On Thursday (3/14) modest high pressure at 1024 mbs was centered just 500 nmiles west of Pt Conception was producing a light north wind flow at 10 kts just the immediate North and Central CA coast, and much less nearshore and down south. The high is to rebuild on Friday, generating a local gradient and north winds at 15-20 kts for the North and Central coasts early and 25 kts late, though Southern CA to remain protected. More of the same Saturday and Sunday. The high is to finally start fading Monday as low pressure north of Hawaii starts pushing east, but north winds to still be 15 kts north of Pt Conception (light winds for Southern CA) early but fading. The low is to push closer to the CA coast Tuesday with a light wind pattern forecast early for most of the state (except south winds and light rain building over extreme North CA). A front is to push south Tuesday afternoon with rain working its way south to maybe Pt Conception late. Wed AM northwest winds expected at 15-20 kts behind the front reaching Southern CA by sunset. Perhaps a short burst of heavy snow for Tahoe starting early Wed fading by late evening. 20 inch accumulation possible. Clearing and north winds to continue Thursday driven by high pressure that might start moving into the Pacific Northwest late week.
Surface - No swell producing weather systems were occurring but small swell is radiating northeast from the Southeast Pacific (see First Small Gale below). Over the next 72 hours one more small system is forecast (see Second Gale below).
First Small Gale
On Tues (3/12) a small gale developed east-southeast of New Zealand producing a small fetch of 45 kt southwest winds and racing east. By Wed AM (3/13) winds were holding with seas building to 28 ft at 53S 153W. In the evening fetch built to near 50 kts over a small area aimed northeast with seas to 36 ft at 54S 143W aimed somewhat to the northeast (195 degs SCal). By Thurs AM (3/14) winds were fading fast from 45 kts with seas fading from 36 ft at 53S 133W (189 degs). Maybe some background swell for Southern CA by Fri AM (3/22) with period 17 secs from 189-195 degrees. More size for South America.
A stronger system is forecast for the same area Thurs PM (3/14) producing a decent sized fetch of 45 kt west winds in the deep Central South Pacific with seas building from 34 ft at 62S 165W. By Fri AM (3/15) fetch to build in coverage still at 45 kts and aimed better to the northeast producing a small area of 38 ft seas at 60S 150W aimed somewhat northeast (195 degs SCal). By evening up to 50 kt southwest winds are forecast embedded in a larger area of 45 kt southwest winds with seas up to 40 ft at 56S 142W (194 degs SCal). The gale is to be dissipating Sat AM (3/16) with winds 40 kts and seas fading from 37 ft at 53S 135W (190 degs SCal). This gale to be gone by evening. Again maybe a better shot for modest swell for Southern CA from 190-195 degrees and more for South America.
South Pacific Animations: Jetstream - Surface Pressure/Wind - Sea Height - Surf Height
Marine weather and forecast conditions 3-10 days into the future
Beyond 72 hours no swell producing weather systems of interest are forecast.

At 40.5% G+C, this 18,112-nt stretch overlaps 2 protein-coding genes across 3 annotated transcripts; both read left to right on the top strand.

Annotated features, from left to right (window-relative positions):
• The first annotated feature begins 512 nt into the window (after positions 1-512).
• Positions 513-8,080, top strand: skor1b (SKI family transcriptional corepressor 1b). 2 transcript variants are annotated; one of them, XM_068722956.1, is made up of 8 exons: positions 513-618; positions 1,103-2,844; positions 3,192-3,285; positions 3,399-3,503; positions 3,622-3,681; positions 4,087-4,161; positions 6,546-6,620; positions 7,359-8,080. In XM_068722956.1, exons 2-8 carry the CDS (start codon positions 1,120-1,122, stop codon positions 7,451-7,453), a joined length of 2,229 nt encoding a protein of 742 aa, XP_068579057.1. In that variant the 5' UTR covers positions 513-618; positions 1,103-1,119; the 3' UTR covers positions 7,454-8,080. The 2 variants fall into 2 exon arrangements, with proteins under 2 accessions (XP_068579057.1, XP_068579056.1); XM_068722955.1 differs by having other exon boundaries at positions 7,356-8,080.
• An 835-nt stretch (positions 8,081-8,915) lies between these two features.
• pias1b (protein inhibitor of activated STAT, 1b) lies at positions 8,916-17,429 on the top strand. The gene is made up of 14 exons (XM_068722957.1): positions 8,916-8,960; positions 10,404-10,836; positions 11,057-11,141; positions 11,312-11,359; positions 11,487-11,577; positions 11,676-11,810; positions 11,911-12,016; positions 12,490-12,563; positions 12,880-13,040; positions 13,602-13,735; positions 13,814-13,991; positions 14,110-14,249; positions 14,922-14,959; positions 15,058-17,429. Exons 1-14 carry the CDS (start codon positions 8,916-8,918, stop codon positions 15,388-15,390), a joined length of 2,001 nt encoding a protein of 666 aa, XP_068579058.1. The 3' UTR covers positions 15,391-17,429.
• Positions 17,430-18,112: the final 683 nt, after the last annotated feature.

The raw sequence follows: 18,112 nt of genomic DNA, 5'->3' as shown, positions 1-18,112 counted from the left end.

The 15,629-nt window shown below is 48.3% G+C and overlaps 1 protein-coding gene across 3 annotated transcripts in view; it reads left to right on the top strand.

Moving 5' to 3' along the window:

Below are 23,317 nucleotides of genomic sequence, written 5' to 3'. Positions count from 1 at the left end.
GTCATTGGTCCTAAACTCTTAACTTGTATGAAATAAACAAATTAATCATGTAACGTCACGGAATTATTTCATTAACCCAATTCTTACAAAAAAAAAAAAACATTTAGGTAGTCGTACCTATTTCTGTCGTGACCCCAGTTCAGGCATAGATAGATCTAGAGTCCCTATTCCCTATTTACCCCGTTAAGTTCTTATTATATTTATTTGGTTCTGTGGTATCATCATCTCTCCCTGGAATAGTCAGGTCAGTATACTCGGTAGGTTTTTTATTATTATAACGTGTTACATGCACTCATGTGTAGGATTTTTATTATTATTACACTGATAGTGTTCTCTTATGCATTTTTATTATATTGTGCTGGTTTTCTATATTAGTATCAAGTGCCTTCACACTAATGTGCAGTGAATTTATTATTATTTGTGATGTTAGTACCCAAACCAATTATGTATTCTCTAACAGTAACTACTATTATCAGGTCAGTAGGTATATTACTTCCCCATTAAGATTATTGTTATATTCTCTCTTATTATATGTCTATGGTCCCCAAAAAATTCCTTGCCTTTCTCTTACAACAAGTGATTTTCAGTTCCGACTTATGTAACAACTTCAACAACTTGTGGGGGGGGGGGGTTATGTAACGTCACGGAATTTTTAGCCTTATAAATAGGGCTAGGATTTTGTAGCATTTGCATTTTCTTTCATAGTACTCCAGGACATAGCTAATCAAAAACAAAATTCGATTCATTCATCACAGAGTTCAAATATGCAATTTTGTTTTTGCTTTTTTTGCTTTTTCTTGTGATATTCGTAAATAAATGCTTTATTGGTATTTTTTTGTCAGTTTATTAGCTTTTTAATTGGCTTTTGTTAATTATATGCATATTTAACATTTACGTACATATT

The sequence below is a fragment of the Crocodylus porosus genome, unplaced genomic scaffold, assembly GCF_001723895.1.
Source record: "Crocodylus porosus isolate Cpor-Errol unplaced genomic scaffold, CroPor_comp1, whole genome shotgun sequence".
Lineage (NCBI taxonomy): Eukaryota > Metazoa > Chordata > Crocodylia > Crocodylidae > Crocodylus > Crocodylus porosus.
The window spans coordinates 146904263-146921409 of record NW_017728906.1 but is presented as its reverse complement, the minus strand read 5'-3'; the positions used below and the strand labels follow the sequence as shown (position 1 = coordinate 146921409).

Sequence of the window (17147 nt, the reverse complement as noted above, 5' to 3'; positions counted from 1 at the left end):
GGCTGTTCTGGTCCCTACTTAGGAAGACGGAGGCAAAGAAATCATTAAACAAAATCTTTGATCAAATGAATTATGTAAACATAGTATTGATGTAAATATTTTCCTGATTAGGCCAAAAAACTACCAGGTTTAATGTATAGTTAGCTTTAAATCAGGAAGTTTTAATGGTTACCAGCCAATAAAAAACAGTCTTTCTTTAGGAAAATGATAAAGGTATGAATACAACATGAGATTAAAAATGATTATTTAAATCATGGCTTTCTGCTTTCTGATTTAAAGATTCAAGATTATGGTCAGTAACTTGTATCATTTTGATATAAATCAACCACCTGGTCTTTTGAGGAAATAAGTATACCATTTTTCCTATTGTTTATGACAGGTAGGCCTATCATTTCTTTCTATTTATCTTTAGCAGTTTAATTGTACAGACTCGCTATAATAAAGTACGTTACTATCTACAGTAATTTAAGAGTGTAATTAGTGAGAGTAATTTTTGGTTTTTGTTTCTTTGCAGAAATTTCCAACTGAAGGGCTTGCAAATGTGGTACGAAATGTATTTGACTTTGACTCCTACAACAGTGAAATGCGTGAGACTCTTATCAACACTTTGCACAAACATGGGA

Note: The Madden Julian Oscillation is a periodic weather cycle that tracks east along the equator circumnavigating the globe. It is characterized in it's Inactive Phase by enhanced trade winds and dry weather over the part of the equatorial Pacific it is in control of, and in it's Active Phase by slack if not an outright reversal of trade winds and enhanced precipitation. The oscillation occurs in roughly 20-30 day cycles (Inactive for 20-30 days, then Active for 20-30 days) over any single location on the.cgianet. During the Active Phase in the Pacific the MJO tends to support the formation of stronger and longer lasting gales resulting in enhanced potential for the formation of swell producing storms. During the Inactive Phase the jet stream tends to .cgiit resulting in high pressure and less potential for swell producing storm development. The paragraphs below analyze the state of the MJO in the Pacific and provide forecasts for MJO activity (which directly relate to the potential for swell production).
As of Thursday (3/14) the daily Southern Oscillation Index (SOI) was down some to 10.96. The 30 day average was up to 10.66 with the 90 day average up into positive territory at 0.24. Overall this is neutral territory and not indicative of El Nino.
Current equatorial wind analysis indicated very light west anomalies over the Maritime Continent reaching 160E then hitting a brick wall, giving way to moderate easterly anomalies over the dateline covering to a point south of Hawaii, then fading to neutral anomalies extending the rest of the way into Central America. This indicates the Active Phase of the MJO was very weak and fading and making no eastern headway. A week from now (3/22) weak westerly anomalies are to make no headway but also giving up no ground, with east anomalies weaker over the dateline and fading to neutral over the Central Pacific. This suggests the weak Inactive Phase of the MJO is to maybe loose some of it's grip on the dateline, but the Active Phase of the MJO is be be just as weak, offering only a draw and no support to fuel storm development in the North Pacific.
The longer range models (dynamic and statistical) run on 3/13 are in agreement suggesting a modest version of the Active Phase was in control of the far West Pacific centered just west of the dateline (165E) and is to start moving east reaching the dateline by 3/25, then starting to fade while moving east of there by 3/28 while the Inactive Phase builds in the Indian Ocean reaching mid-Indonesia to the extreme West Pacific 15 days out. The coming of Spring could even a.cgiify what is projected to be a weak Inactive Phase long term.
The more warm water in the equatorial East Pacific means more storm production in the North Pacific during winter months (roughly speaking). As of now (3/14) no pockets of warmer or colder subsurface water are in.cgiay on the equator. But a noticeable.cgiume of cooler water is radiating off the California coast tracking southwest typical of the effects of a stronger than normal East Pacific high pressure system. Subsurface waters temps, previously indicating an open path for warm water migration east, are now indicating cooler water (-3 deg C) are starting to build at 135W and down at 115 meters, blocking the transport path. In short, though temperatures on the surface remains normal, the subsurface path is still tending towards a blocked pattern and the coastal pattern off the mainland also suggested a La Nina like pattern.